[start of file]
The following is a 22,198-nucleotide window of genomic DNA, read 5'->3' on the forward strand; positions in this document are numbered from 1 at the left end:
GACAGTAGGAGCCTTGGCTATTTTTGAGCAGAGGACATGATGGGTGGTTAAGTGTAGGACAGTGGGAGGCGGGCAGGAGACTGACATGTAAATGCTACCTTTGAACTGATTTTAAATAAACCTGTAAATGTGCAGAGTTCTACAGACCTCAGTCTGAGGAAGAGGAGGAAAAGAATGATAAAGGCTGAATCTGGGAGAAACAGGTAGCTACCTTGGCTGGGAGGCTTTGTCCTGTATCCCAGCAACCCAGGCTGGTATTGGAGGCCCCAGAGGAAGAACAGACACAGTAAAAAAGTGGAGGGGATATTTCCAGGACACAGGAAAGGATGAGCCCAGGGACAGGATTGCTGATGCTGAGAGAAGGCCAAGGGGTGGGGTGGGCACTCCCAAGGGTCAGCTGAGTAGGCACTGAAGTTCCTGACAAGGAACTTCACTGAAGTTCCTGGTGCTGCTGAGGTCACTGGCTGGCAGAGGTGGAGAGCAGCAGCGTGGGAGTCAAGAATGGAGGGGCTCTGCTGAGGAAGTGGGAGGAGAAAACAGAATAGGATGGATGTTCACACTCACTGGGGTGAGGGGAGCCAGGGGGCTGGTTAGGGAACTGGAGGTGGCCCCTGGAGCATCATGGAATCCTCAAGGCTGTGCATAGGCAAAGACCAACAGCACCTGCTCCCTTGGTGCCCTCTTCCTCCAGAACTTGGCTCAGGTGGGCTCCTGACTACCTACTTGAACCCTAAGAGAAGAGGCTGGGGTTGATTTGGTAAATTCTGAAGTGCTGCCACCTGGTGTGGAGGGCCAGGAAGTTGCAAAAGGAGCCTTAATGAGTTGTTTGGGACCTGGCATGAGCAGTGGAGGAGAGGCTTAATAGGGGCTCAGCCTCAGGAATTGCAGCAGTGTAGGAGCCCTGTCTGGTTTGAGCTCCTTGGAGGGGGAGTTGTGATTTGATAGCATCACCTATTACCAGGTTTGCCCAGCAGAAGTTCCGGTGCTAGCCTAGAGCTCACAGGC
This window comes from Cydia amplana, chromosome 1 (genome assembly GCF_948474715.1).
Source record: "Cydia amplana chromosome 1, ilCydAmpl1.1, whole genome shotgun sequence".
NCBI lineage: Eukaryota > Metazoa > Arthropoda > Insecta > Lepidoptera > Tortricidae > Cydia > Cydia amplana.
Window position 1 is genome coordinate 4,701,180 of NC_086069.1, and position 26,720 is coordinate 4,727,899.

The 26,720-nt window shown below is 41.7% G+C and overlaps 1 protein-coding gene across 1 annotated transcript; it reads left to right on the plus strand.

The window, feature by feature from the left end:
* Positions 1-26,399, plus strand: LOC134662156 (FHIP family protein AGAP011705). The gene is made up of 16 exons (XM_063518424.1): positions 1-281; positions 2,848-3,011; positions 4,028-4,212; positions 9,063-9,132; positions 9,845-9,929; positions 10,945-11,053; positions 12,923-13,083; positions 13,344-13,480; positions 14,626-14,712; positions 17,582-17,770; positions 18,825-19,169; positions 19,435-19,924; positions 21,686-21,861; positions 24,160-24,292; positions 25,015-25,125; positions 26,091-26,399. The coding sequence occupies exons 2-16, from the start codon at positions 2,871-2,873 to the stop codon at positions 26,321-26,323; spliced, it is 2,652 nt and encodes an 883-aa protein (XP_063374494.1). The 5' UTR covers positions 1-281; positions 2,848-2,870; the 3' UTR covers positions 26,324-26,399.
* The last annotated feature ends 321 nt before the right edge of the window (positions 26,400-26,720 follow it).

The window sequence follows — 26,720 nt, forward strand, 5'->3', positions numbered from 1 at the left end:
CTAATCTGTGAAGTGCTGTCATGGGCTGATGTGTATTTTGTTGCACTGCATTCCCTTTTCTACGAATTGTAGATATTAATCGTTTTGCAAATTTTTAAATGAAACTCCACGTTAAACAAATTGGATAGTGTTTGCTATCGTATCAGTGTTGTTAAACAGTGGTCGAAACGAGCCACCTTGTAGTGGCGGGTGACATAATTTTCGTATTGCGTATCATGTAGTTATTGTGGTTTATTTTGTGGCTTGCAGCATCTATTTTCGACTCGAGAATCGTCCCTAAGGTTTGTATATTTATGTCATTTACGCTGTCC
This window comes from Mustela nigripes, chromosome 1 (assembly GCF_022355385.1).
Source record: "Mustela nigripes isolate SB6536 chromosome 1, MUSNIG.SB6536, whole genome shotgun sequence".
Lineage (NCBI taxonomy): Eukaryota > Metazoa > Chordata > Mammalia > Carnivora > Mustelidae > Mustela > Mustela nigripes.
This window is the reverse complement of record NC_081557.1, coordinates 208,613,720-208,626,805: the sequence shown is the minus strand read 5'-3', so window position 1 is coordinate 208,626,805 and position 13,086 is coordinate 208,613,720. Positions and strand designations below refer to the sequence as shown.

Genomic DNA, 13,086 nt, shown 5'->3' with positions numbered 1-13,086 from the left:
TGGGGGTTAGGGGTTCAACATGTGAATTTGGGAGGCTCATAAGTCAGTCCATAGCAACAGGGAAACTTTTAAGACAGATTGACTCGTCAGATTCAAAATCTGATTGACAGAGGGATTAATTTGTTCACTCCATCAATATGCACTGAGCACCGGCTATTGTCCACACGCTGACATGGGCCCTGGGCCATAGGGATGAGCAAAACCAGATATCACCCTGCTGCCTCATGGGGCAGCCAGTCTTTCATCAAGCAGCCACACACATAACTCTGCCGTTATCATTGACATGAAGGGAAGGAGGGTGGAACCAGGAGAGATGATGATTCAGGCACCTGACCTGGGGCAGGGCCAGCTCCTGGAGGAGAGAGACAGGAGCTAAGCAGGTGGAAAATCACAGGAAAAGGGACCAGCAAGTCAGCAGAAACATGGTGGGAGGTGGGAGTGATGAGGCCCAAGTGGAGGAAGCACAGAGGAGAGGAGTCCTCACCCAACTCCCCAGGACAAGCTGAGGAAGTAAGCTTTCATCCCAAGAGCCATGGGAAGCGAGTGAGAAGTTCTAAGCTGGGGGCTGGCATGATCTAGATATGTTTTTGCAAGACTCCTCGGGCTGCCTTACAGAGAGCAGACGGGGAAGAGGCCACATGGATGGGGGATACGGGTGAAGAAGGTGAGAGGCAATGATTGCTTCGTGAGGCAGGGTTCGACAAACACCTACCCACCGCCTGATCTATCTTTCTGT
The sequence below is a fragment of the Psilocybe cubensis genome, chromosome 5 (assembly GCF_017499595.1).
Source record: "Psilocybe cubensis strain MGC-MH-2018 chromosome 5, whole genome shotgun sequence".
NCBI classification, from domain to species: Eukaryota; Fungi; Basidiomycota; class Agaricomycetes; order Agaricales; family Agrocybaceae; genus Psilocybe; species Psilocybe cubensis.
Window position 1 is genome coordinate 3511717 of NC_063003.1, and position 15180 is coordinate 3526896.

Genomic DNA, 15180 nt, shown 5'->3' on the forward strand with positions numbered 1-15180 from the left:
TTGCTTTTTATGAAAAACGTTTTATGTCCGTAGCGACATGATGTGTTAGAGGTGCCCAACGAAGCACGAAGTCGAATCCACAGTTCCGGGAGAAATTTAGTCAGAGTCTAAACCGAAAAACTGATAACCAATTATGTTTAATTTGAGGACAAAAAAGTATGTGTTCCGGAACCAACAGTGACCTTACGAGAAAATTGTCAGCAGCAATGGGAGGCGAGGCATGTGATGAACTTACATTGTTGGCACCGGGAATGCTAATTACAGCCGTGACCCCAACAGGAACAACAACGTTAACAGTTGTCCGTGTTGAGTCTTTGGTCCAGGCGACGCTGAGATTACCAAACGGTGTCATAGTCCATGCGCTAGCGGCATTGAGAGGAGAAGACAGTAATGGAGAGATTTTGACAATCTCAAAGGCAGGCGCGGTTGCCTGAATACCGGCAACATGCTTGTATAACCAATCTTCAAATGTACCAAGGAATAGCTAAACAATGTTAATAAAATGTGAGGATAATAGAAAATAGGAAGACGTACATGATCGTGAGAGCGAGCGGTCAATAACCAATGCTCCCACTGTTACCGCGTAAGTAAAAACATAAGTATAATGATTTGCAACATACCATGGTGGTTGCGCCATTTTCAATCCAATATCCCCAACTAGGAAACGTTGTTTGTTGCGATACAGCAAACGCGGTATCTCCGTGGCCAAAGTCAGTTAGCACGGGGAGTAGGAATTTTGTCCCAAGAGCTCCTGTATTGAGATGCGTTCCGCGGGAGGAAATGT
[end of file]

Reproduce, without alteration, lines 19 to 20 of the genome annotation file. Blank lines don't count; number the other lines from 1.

The sequence below is a fragment of the Psilocybe cubensis genome, chromosome 5 (assembly GCF_017499595.1).
Source record: "Psilocybe cubensis strain MGC-MH-2018 chromosome 5, whole genome shotgun sequence".